A pioneer in the realm of electronic music and computer-aided composition, James Tenney began his professional career at Bell Laboratories, where he helped create important materials and methods for creating music with computers and furthered the development of digital synthesis tools. His first composition created at the lab, Analog #1: Noise Study, was inspired by Tenney's daily routine in New York City: passing through the Holland Tunnel in his travels between New Jersey and lower Manhattan.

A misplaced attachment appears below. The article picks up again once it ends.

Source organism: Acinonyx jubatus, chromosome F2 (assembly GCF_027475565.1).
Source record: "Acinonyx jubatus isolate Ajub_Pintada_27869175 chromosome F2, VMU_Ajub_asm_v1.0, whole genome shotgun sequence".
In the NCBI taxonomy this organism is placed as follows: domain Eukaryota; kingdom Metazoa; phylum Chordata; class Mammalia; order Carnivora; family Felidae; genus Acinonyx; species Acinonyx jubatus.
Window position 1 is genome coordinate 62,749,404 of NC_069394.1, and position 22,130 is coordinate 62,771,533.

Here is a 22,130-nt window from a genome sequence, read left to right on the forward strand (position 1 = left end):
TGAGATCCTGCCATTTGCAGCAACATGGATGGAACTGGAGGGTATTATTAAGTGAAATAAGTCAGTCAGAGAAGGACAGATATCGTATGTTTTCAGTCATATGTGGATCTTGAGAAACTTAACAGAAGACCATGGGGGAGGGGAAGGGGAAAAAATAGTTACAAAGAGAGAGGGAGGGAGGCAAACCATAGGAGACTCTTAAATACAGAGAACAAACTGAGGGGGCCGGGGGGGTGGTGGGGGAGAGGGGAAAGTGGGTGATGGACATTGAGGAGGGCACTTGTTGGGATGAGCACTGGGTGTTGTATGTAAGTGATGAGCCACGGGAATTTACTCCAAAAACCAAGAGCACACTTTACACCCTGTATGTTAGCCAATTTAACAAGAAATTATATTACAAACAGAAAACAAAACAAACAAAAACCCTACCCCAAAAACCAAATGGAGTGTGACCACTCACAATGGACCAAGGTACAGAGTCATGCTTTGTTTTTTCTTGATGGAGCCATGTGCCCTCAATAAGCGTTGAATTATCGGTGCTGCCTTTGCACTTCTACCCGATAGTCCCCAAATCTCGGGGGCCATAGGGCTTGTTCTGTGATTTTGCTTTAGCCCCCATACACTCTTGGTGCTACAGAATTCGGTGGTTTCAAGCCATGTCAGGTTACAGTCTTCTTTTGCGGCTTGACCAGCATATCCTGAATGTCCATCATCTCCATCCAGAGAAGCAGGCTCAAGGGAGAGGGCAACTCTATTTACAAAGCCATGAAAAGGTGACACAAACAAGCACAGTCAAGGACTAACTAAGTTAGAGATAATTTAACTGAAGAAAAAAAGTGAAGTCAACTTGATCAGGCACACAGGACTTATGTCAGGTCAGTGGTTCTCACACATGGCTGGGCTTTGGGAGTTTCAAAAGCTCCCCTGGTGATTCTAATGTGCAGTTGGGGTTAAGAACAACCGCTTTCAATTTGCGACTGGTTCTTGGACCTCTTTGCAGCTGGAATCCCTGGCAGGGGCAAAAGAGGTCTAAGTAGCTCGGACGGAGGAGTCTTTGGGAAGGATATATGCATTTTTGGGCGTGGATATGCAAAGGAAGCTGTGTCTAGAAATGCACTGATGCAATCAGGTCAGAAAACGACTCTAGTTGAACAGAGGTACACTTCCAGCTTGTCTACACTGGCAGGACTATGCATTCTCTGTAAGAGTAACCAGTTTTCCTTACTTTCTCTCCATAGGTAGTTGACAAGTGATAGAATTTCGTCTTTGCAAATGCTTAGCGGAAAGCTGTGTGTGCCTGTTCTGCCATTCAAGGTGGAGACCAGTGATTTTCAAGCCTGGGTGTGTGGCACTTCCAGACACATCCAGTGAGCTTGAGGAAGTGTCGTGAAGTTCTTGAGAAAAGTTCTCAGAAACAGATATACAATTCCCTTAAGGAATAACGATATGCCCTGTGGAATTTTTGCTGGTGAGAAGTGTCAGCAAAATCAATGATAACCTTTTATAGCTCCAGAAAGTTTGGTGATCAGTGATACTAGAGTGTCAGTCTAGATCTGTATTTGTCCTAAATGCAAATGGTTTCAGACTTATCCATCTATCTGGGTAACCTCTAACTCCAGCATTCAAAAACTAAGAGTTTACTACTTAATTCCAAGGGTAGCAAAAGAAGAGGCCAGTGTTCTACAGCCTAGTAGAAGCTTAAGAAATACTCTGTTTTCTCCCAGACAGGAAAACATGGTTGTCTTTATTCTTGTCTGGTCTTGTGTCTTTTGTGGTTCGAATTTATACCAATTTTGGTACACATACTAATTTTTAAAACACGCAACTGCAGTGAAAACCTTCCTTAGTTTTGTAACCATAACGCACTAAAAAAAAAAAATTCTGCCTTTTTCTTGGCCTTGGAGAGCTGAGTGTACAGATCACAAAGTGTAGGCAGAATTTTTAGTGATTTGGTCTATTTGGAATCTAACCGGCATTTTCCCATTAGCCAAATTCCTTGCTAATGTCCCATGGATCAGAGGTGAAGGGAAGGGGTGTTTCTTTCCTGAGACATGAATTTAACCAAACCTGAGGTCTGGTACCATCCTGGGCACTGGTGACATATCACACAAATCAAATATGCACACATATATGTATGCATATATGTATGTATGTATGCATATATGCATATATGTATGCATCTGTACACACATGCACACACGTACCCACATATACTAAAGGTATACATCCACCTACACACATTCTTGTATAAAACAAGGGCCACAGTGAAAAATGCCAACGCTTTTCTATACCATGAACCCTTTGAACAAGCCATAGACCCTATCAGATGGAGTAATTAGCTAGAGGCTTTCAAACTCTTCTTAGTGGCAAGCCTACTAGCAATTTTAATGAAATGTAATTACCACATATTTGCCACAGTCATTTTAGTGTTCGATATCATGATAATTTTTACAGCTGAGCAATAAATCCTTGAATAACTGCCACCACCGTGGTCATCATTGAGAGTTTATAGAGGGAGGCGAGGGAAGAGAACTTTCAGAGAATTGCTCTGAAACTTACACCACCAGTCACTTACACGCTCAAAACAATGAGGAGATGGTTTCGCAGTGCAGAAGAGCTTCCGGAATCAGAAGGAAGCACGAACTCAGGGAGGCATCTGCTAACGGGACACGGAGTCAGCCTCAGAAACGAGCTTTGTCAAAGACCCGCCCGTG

Despite the narrative title, the piece is constructed according to rather complex algorithms, of the kind which Tenney had developed as a graduate student of Lejaren Hiller at the University of Illinois at Champaign-Urbana, and expounded in his groundbreaking theoretical work, "Meta+Hodos." (In fact, the piece was originally released as part of a collection entitled "Music for Mathematics.") The piece is constructed of washes of broadband noises of various "widths"; that is, sounds consisting of a spectrum of frequencies within a certain range. Individually, these sound like generic whooshes and whistles, but gradually, as the ear becomes accustomed to their sonic properties, they begin establishing relationships with each other. A sense of pitch emerges from the blasts of noise, particularly as these are counterpoised with each other and overlapped into blurry melodic shapes. Tenney likewise applies electronically generated "Doppler effects," shaping his whirring bands of sound into curving frequency contours. Thus, his carefully calculated sonic landscape actually assumes the appearance of the sounds that supposedly inspired it: the busy traffic speeding through the resonant, echoing space of the Holland Tunnel.